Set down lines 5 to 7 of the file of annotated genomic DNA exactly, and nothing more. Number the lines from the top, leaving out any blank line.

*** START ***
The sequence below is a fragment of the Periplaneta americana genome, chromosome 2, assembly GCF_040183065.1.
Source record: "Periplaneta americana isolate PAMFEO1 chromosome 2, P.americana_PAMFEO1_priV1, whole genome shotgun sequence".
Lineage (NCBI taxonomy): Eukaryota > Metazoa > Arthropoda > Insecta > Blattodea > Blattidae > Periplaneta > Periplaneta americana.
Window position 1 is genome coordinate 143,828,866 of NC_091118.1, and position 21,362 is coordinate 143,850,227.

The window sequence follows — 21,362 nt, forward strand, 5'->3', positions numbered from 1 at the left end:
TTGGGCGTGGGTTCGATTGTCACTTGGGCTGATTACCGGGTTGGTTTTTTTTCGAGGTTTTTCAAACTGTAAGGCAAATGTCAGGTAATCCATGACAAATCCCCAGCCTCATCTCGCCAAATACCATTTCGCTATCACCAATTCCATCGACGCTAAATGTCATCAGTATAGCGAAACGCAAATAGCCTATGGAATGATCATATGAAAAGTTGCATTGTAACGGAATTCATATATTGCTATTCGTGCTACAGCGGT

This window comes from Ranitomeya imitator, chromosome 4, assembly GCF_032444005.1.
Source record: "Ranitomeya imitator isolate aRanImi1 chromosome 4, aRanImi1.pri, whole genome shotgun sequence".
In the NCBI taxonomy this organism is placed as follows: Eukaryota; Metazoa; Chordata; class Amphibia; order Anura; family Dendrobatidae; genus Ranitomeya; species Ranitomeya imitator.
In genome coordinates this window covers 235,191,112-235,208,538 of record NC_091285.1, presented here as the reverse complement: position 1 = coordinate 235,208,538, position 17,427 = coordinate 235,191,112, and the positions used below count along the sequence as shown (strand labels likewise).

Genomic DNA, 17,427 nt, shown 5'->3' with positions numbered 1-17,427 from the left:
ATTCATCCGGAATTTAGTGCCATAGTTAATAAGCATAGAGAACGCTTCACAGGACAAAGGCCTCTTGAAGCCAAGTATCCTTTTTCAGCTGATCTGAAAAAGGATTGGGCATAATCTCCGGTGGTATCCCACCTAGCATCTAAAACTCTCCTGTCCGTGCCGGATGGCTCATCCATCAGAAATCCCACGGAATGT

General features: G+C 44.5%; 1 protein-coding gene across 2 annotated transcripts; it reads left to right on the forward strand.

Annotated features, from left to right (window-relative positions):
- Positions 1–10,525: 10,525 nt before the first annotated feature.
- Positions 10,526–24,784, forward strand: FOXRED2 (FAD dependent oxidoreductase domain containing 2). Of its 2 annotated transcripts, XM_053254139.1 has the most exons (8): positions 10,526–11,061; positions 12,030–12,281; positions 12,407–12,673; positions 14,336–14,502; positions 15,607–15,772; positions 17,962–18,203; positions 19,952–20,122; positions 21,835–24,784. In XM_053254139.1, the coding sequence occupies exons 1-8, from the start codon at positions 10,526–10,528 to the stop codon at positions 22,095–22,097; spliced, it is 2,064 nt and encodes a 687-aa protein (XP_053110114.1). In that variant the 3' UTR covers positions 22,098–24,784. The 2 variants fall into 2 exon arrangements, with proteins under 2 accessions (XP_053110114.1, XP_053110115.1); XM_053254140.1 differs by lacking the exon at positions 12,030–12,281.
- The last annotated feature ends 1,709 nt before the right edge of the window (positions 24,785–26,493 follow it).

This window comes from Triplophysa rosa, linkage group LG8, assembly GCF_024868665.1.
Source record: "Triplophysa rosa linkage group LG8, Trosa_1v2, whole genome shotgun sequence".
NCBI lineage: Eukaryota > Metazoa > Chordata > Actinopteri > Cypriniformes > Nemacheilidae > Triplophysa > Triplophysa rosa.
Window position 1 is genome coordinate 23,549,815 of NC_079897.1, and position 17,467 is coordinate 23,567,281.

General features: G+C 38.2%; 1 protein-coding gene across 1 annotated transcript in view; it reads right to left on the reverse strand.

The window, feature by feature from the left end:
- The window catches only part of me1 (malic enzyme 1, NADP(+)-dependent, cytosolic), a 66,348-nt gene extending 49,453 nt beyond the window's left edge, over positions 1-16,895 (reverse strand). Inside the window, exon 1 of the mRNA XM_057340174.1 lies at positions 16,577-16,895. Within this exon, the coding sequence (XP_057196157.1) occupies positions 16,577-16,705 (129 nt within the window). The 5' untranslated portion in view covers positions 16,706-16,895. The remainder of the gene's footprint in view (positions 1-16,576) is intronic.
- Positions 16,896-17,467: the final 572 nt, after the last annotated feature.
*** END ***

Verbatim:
The window sequence follows — 21,362 nt, forward strand, 5'->3', positions numbered from 1 at the left end:
TTGGGCGTGGGTTCGATTGTCACTTGGGCTGATTACCGGGTTGGTTTTTTTTCGAGGTTTTTCAAACTGTAAGGCAAATGTCAGGTAATCCATGACAAATCCCCAGCCTCATCTCGCCAAATACCATTTCGCTATCACCAATTCCATCGACGCTAAATGTCATCAGTATAGCGAAACGCAAATAGCCTATGGAATGATCATATGAAAAGTTGCATTGTAACGGAATTCATATATTGCTATTCGTGCTACAGCGGT

This window comes from Ranitomeya imitator, chromosome 4, assembly GCF_032444005.1.